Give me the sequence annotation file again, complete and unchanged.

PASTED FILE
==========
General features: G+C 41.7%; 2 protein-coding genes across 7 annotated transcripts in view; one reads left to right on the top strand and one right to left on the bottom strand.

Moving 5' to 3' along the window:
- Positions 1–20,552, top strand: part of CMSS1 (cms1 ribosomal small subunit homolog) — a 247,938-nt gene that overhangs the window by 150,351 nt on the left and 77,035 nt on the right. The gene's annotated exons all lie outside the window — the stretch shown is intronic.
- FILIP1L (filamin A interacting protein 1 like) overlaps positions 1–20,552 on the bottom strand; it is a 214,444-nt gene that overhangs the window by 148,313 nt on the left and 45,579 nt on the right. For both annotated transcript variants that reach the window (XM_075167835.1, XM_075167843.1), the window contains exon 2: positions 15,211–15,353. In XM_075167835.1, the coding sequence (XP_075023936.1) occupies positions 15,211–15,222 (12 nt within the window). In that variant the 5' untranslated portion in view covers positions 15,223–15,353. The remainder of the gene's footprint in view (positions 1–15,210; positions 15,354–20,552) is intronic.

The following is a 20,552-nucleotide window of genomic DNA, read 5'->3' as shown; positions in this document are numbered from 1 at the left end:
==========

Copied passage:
General features: G+C 41.7%; 2 protein-coding genes across 7 annotated transcripts in view; one reads left to right on the top strand and one right to left on the bottom strand.

Moving 5' to 3' along the window:
- Positions 1–20,552, top strand: part of CMSS1 (cms1 ribosomal small subunit homolog) — a 247,938-nt gene that overhangs the window by 150,351 nt on the left and 77,035 nt on the right. The gene's annotated exons all lie outside the window — the stretch shown is intronic.
- FILIP1L (filamin A interacting protein 1 like) overlaps positions 1–20,552 on the bottom strand; it is a 214,444-nt gene that overhangs the window by 148,313 nt on the left and 45,579 nt on the right. For both annotated transcript variants that reach the window (XM_075167835.1, XM_075167843.1), the window contains exon 2: positions 15,211–15,353. In XM_075167835.1, the coding sequence (XP_075023936.1) occupies positions 15,211–15,222 (12 nt within the window). In that variant the 5' untranslated portion in view covers positions 15,223–15,353. The remainder of the gene's footprint in view (positions 1–15,210; positions 15,354–20,552) is intronic.

The following is a 20,552-nucleotide window of genomic DNA, read 5'->3' as shown; positions in this document are numbered from 1 at the left end: